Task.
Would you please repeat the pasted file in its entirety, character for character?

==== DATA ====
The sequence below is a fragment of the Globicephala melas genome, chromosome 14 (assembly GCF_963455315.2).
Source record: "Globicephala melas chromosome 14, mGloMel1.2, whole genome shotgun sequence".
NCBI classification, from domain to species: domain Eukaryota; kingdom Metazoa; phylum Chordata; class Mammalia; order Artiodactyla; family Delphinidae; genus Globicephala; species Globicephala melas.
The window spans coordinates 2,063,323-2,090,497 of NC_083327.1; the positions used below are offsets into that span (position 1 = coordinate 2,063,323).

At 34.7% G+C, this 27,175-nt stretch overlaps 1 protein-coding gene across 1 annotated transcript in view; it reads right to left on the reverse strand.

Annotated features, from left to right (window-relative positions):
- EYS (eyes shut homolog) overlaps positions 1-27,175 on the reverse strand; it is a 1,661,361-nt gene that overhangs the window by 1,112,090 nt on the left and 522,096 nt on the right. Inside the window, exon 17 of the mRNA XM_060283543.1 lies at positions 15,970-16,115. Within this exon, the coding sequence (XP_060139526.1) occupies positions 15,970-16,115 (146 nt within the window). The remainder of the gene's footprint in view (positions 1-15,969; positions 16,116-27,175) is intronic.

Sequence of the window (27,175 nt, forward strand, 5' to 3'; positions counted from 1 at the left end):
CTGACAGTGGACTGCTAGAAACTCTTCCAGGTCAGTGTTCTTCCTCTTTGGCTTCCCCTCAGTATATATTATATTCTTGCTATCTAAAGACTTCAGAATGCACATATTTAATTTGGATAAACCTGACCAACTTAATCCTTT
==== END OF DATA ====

The sequence below is a fragment of the Globicephala melas genome, chromosome 14 (assembly GCF_963455315.2).
Source record: "Globicephala melas chromosome 14, mGloMel1.2, whole genome shotgun sequence".
NCBI classification, from domain to species: domain Eukaryota; kingdom Metazoa; phylum Chordata; class Mammalia; order Artiodactyla; family Delphinidae; genus Globicephala; species Globicephala melas.
The window spans coordinates 2,063,323-2,090,497 of NC_083327.1; the positions used below are offsets into that span (position 1 = coordinate 2,063,323).

At 34.7% G+C, this 27,175-nt stretch overlaps 1 protein-coding gene across 1 annotated transcript in view; it reads right to left on the reverse strand.

Annotated features, from left to right (window-relative positions):
- EYS (eyes shut homolog) overlaps positions 1-27,175 on the reverse strand; it is a 1,661,361-nt gene that overhangs the window by 1,112,090 nt on the left and 522,096 nt on the right. Inside the window, exon 17 of the mRNA XM_060283543.1 lies at positions 15,970-16,115. Within this exon, the coding sequence (XP_060139526.1) occupies positions 15,970-16,115 (146 nt within the window). The remainder of the gene's footprint in view (positions 1-15,969; positions 16,116-27,175) is intronic.

Sequence of the window (27,175 nt, forward strand, 5' to 3'; positions counted from 1 at the left end):
CTGACAGTGGACTGCTAGAAACTCTTCCAGGTCAGTGTTCTTCCTCTTTGGCTTCCCCTCAGTATATATTATATTCTTGCTATCTAAAGACTTCAGAATGCACATATTTAATTTGGATAAACCTGACCAACTTAATCCTTT